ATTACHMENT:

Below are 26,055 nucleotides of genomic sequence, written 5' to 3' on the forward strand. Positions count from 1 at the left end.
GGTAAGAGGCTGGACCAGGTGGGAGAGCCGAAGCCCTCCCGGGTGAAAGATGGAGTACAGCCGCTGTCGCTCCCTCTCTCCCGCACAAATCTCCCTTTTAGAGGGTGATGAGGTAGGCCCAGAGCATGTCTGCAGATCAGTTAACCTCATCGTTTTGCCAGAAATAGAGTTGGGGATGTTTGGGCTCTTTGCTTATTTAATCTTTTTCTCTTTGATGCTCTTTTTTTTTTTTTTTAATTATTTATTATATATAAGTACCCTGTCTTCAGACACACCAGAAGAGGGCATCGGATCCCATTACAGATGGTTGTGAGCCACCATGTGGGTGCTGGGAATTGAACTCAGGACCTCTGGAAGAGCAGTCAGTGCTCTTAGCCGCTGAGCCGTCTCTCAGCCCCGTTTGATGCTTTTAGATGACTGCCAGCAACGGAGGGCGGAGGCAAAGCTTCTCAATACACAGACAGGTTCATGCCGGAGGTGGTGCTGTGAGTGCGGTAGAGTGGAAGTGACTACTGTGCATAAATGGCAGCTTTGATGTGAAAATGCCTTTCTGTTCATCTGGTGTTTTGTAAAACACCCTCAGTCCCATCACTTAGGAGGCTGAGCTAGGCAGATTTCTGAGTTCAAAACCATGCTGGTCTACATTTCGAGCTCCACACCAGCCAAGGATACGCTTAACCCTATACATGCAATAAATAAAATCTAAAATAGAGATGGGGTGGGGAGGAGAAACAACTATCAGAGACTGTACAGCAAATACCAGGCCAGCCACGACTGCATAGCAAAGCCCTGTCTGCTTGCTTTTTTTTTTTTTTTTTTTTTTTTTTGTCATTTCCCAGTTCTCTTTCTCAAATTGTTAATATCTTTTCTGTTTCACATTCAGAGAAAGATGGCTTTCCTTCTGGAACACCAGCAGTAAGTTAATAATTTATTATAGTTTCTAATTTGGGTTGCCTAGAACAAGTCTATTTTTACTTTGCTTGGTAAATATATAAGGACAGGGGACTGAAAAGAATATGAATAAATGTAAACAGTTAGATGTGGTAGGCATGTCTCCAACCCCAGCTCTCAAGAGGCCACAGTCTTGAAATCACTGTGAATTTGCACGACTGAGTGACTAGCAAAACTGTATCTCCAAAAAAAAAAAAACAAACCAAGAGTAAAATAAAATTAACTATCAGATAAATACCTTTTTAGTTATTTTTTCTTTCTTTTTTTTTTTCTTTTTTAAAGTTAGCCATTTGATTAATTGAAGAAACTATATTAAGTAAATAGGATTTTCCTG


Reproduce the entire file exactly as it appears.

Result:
Below are 26,055 nucleotides of genomic sequence, written 5' to 3' on the forward strand. Positions count from 1 at the left end.
GGTAAGAGGCTGGACCAGGTGGGAGAGCCGAAGCCCTCCCGGGTGAAAGATGGAGTACAGCCGCTGTCGCTCCCTCTCTCCCGCACAAATCTCCCTTTTAGAGGGTGATGAGGTAGGCCCAGAGCATGTCTGCAGATCAGTTAACCTCATCGTTTTGCCAGAAATAGAGTTGGGGATGTTTGGGCTCTTTGCTTATTTAATCTTTTTCTCTTTGATGCTCTTTTTTTTTTTTTTTAATTATTTATTATATATAAGTACCCTGTCTTCAGACACACCAGAAGAGGGCATCGGATCCCATTACAGATGGTTGTGAGCCACCATGTGGGTGCTGGGAATTGAACTCAGGACCTCTGGAAGAGCAGTCAGTGCTCTTAGCCGCTGAGCCGTCTCTCAGCCCCGTTTGATGCTTTTAGATGACTGCCAGCAACGGAGGGCGGAGGCAAAGCTTCTCAATACACAGACAGGTTCATGCCGGAGGTGGTGCTGTGAGTGCGGTAGAGTGGAAGTGACTACTGTGCATAAATGGCAGCTTTGATGTGAAAATGCCTTTCTGTTCATCTGGTGTTTTGTAAAACACCCTCAGTCCCATCACTTAGGAGGCTGAGCTAGGCAGATTTCTGAGTTCAAAACCATGCTGGTCTACATTTCGAGCTCCACACCAGCCAAGGATACGCTTAACCCTATACATGCAATAAATAAAATCTAAAATAGAGATGGGGTGGGGAGGAGAAACAACTATCAGAGACTGTACAGCAAATACCAGGCCAGCCACGACTGCATAGCAAAGCCCTGTCTGCTTGCTTTTTTTTTTTTTTTTTTTTTTTTTTGTCATTTCCCAGTTCTCTTTCTCAAATTGTTAATATCTTTTCTGTTTCACATTCAGAGAAAGATGGCTTTCCTTCTGGAACACCAGCAGTAAGTTAATAATTTATTATAGTTTCTAATTTGGGTTGCCTAGAACAAGTCTATTTTTACTTTGCTTGGTAAATATATAAGGACAGGGGACTGAAAAGAATATGAATAAATGTAAACAGTTAGATGTGGTAGGCATGTCTCCAACCCCAGCTCTCAAGAGGCCACAGTCTTGAAATCACTGTGAATTTGCACGACTGAGTGACTAGCAAAACTGTATCTCCAAAAAAAAAAAAACAAACCAAGAGTAAAATAAAATTAACTATCAGATAAATACCTTTTTAGTTATTTTTTCTTTCTTTTTTTTTTTCTTTTTTAAAGTTAGCCATTTGATTAATTGAAGAAACTATATTAAGTAAATAGGATTTTCCTG